Abstract

In recent years, desalination has been turned into a fresh water supply as a solution in some areas which suffer from water shortage. Desalinated water as an industrial product causes environmental problems. The objectives of this study are investigating environmental sustainability indicators related to seawater desalination via reverse osmosis (SWRO) on the coastline of Hormozgan province to provide a better insight for current and future water and energy demands related to this alternative. The selected indicators are specific energy consumption, seawater withdrawal, and brine volume in desalination, fuel consumption, carbon emission and water withdrawal in electric power generation. Using a solution-diffusion model, the direct indicator of energy consumption was obtained as used to calculate indirect indicators from the energy generation sector. Analysis of results indicates that desalination can lead to out-of-area side effects resulting from fuel type consumed and the practical power of the power plant, in addition to the regional environmental effects that are mostly affected by total dissolved solids of feed water. Based on the results, the environmental issues should be considered for the regions where desalination was planned as the most feasible alternative for water supply. This result can help policymakers to manage water supply and demand for sustainable development appropriately.

HIGHLIGHTS

  • For assessment environmental sustainability production in water harvesting (SWRO desalination), the direct and indirect indicators were calculated.

  • The direct indicator was used to calculate some indirect indicators so that minimum input of index was used.

  • For calculating index, the theoretical and experimental models were used.

  • Calculation of how much fresh water indirectly consume as cooling water, for, desalinating 1 unit freshwater via SWRO desalination.

  • The research was aimed at creating a comprehensive insight into SWRO on its long-term environmental effects. This result can help policy makers to manage water supply and demand for sustainable development appropriately.

INTRODUCTION

Population growth and enhancement of living standards coupled with inefficient consumption and contamination of water resource have led to the consideration of desalination technology as an alternative to obtain freshwater in some countries. According to IDA (2014), there are approximately 23,000 desalination plants in more than 150 countries producing ∼85,000 m3/day of water and 60% of these are located in the Middle East. The installed desalination plants are increasing in number, such that 564 new desalination plants were constructed from 2013 to 2014.

While other distillation technologies were dominant in 1997, currently, desalination with reverse osmosis (RO) has an approximately 65% growth in installed plants due to higher efficiency. Based on the Sixth Development Plan approved in February 2017 in Iran, the government is tasked to supply at least 30% of the drinking water for southern provinces via seawater desalination (Parliament of Iran 2016).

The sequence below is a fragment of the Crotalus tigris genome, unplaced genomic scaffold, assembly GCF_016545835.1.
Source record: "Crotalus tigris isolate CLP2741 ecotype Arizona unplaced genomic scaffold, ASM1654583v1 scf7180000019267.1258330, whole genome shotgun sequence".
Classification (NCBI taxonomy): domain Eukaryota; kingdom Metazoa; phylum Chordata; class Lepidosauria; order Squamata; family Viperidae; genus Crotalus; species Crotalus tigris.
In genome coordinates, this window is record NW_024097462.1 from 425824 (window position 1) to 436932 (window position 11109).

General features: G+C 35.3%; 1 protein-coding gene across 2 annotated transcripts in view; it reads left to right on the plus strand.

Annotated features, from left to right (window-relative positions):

Environmental effects due to energy consumption and brine discharge are among the challenges in this industry. In fact, feed water is often a habitat and part of the ecosystem. Desalination by feed water withdrawal and discharge of saline water including a large amount of chemicals can disturb the ecosystem. Lior (2017) states that the associated saline feed water flow rate is 63% higher than that of the Nile River, and 83% higher than that of the Yellow River. Also, the rate of CO2 emission from desalination was almost 0.8% of the world's total emissions in 2011. Emission of SO2 and NOx are also high. One of the key concerns of desalination projects is its potential effects on climate change. These values become much more significant where the regional amount of desalination becomes larger per unit area.

The Persian Gulf is a marginal and semi-enclosed area with special environmental conditions due to its geographical location, shallow depth, and high evaporation rate. Water desalination in regional countries of the Persian Gulf is an energy-intensive activity consuming non-renewable fossil fuels (Darwish et al. 2009). Due to the increased water consumption, governments' policy and wealth, cheap fuel and fragile environment and poor consumption laws, desalination can exert long-term adverse effects on the environment in the Persian Gulf and regional countries. Serious cooperation among these countries is required for this problem to be solved (Lior & Kim 2018).

The environmental sustainability indicator is among the indicators presented by Krajnc & Glavic (2003). These indicators are categorized into seven groups according to whether entering or exiting the system. Energy use, materials' use, water use were introduced as input indices and product, solid and liquid waste, and air emission indicators as outputs.

In the case of desalination, most studies have evaluated sustainability indicators in energy generation (Torcellini et al. 2003; Rutberg 2012; Diehl & Harris 2014; Ansorge & Zeman 2016) and water supply (Ludwig 2010; Nazari et al. 2012; Mazlan et al. 2016; Voutchkov 2018). In recent years, many research activities have been performed, especially on environmental sustainability of the desalination industry, such as those reported by Lior (2017), Liu et al. (2013), Manju & Sagar (2017), Miller et al. (2015), Shahabi et al. (2014), Shemer & Semiat (2017), and Xevgenos et al. (2016). Darwish et al. (2009), as the first researchers, applied the environmental indicators of specific fuel-energy consumption for evaluating seawater desalination, using measured data. Then, Lior & Kim (2018) used emission and brine discharge as environmental indicators for quantitative sustainability analysis of RO desalination that were expressed by weights based on relative importance.